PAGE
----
Friends of Gulgong’s Colin Seis might not think of him as an inspiration for romantic fiction.
So local readers of author Rachael Treasure’s latest book, The Farmer’s Wife, could be surprised to find it is dedicated to the local advocate of regenerative land management techniques.
But as the audience at the Mudgee Town Hall Theatre on Saturday discovered, the dedication should come as not surprise from an author who is as passionate about the future of Australian agriculture as she is about creating bestselling books.
Ms Treasure’s first book, Jillaroo, is credited with creating a new genre and she has been described as “the queen of rural romance.”
But she said her books were just as much about issues facing rural Australians, such as the need to keep farms sustainable while producing more food for a growing world population.
Although Ms Treasure’s recent books include her “naughty novel”, Fifty Bales of Hay (a rural take on the raunchy bestseller Fifty Shades of Grey), Mudgee fans found that she was as knowledgeable on soil science as she was in penning sexy stories.
She admitted that she sometimes needs to be reminded that her books are not soil manuals.
Ms Treasure drew on her own childhood in rural Tasmania, her “rambunctious” agriculture college days in Orange, and experience as a jillaroo and rural journalist in her books, and implementing natural soil regeneration practices on her own property.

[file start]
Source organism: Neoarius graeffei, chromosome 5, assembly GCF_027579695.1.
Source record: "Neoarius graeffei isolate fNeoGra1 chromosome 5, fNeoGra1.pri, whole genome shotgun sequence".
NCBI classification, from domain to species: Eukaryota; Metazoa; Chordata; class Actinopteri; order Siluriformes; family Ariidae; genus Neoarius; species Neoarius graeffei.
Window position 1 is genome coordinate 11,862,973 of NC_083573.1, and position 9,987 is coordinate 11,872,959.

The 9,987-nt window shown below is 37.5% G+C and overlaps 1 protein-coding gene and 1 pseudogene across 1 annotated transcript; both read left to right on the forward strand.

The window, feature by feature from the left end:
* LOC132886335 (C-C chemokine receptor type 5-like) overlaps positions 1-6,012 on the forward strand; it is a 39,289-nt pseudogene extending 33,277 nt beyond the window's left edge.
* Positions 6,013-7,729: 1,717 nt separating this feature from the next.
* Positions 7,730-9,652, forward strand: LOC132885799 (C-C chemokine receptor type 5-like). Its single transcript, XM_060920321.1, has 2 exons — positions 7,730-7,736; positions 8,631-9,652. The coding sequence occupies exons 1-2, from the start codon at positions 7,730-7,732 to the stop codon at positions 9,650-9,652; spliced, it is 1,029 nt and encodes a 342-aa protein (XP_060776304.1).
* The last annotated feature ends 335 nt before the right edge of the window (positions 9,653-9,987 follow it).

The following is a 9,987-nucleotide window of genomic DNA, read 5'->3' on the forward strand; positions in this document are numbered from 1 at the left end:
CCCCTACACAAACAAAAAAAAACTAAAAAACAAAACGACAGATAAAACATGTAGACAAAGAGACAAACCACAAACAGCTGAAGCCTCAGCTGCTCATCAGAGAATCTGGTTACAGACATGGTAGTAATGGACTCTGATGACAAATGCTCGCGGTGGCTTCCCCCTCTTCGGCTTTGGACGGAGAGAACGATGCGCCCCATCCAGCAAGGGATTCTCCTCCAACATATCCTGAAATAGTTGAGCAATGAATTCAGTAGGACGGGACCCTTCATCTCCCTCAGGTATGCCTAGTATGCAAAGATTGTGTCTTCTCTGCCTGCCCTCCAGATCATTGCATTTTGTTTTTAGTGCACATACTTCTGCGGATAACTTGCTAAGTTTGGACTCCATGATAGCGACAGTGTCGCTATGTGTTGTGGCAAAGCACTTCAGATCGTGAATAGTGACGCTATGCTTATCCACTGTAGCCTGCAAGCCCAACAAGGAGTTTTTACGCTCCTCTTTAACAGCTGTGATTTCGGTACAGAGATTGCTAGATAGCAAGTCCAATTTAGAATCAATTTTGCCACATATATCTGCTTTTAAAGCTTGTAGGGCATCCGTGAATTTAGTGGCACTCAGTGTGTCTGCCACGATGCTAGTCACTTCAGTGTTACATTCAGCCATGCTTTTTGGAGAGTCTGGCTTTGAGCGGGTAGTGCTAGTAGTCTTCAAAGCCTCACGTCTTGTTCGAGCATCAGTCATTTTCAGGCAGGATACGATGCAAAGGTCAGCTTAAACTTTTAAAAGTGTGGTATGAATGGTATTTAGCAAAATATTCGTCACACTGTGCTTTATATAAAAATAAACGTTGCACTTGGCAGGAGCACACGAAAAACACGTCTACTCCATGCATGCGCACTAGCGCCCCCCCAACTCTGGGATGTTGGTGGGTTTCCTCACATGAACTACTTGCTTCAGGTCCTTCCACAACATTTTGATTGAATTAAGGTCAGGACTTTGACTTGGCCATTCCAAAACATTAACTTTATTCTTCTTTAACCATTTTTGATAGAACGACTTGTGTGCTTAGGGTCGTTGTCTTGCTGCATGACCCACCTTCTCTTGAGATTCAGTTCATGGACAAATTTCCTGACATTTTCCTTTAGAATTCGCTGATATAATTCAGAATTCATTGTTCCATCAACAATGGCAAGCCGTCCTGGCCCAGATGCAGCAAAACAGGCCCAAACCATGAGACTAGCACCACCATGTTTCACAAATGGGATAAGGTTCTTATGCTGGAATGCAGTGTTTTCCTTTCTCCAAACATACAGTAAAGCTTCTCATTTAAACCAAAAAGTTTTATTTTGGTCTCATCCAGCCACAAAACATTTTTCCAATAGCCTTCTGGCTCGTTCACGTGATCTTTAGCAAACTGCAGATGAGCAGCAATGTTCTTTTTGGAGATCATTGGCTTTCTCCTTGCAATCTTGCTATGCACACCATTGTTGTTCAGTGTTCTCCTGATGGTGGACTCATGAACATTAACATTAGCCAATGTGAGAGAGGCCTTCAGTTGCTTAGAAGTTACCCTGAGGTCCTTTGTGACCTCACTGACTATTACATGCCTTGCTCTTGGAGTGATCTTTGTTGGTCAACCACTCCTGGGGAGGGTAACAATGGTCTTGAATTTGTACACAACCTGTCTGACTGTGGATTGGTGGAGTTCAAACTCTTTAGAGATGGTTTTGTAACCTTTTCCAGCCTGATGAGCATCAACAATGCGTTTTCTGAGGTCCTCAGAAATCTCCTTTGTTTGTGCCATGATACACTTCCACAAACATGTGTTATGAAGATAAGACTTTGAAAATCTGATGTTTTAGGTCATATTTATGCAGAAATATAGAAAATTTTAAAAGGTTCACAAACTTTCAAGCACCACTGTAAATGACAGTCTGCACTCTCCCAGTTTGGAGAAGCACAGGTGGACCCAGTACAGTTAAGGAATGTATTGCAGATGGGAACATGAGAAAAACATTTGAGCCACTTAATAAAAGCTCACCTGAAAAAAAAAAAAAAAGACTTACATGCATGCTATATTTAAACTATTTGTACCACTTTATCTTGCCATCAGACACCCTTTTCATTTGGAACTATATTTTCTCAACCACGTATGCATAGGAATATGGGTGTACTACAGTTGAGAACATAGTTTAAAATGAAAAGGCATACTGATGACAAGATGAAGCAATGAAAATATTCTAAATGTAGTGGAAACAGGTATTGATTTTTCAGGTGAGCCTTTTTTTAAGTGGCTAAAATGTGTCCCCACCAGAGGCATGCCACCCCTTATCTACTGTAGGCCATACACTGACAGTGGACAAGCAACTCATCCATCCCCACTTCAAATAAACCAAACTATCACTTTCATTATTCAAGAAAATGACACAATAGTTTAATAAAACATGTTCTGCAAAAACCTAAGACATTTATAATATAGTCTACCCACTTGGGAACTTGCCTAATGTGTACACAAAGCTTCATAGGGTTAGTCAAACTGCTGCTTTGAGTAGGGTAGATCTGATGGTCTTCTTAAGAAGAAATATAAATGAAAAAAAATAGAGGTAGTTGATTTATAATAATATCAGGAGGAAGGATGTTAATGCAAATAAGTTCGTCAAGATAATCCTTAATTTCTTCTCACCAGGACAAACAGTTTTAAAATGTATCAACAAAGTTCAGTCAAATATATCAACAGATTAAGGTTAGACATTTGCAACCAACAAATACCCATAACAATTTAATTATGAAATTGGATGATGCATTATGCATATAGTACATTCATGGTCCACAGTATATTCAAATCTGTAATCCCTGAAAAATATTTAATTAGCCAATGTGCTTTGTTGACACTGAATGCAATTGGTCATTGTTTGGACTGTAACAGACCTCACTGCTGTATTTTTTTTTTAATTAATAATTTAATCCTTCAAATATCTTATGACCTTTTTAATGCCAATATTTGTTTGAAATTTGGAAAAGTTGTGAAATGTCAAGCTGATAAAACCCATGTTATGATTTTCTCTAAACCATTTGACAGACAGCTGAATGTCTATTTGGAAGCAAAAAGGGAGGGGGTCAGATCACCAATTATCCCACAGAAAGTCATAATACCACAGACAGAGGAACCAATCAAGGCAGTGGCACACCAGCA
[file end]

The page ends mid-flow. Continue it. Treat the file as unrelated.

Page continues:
“I wanted to be a megaphone for rural Australians and to show that we are massively intelligent, dynamic and imaginative.
“We need to get agricultural education back as a priority and show that it should not be seen as a declining industry.
“My gentle way was to write Jillaroo – and in time it opened up a new genre of rural romance.”
The Farmer’s Wife picks up the story of characters introduced in Jillaroo and finds the heroine Rebecca Saunders, some years down the track from “happily ever after”, struggling with motherhood and a crumbling marriage, and questioning conventional farming methods.
“This book has a subplot that there is a pathway forward,” Ms Treasure said. “There is raunchy stuff in there, but there’s also a plot and humanity.”
Ms Treasure warned that there’s a shock in store for fans of the party boy hero of Jillaroo, Charlie Lewis.
“He was the Bundy swilling, ag college lad who everybody falls in love with,” she said.
“Much to the horror of readers, I’ve made Charlie fat and bald.”
However, with another book on Rebecca a possibility, Ms Treasure hinted that there is still hope for Charlie.
“I’d love for readers to use Charlie as an example of how men can find their way,” she said.
In the meantime, she is considering new projects including “cleaning my house”, songwriting with Tasmanian band The Wolfe Brothers, and working with “Restart”, a project to rescue and re-educate former racehorses.
She’s also hoping that her book can make it to number one of the bestseller lists: Not so that she can “be a fabulous published author and eat macaroons”, but so she can re-fence her property and improve the water.
Ms Treasure’s talk was the first Mudgee Library event to be held since the re-opening of the Town Hall. It was sponsored by Books in Mudgee.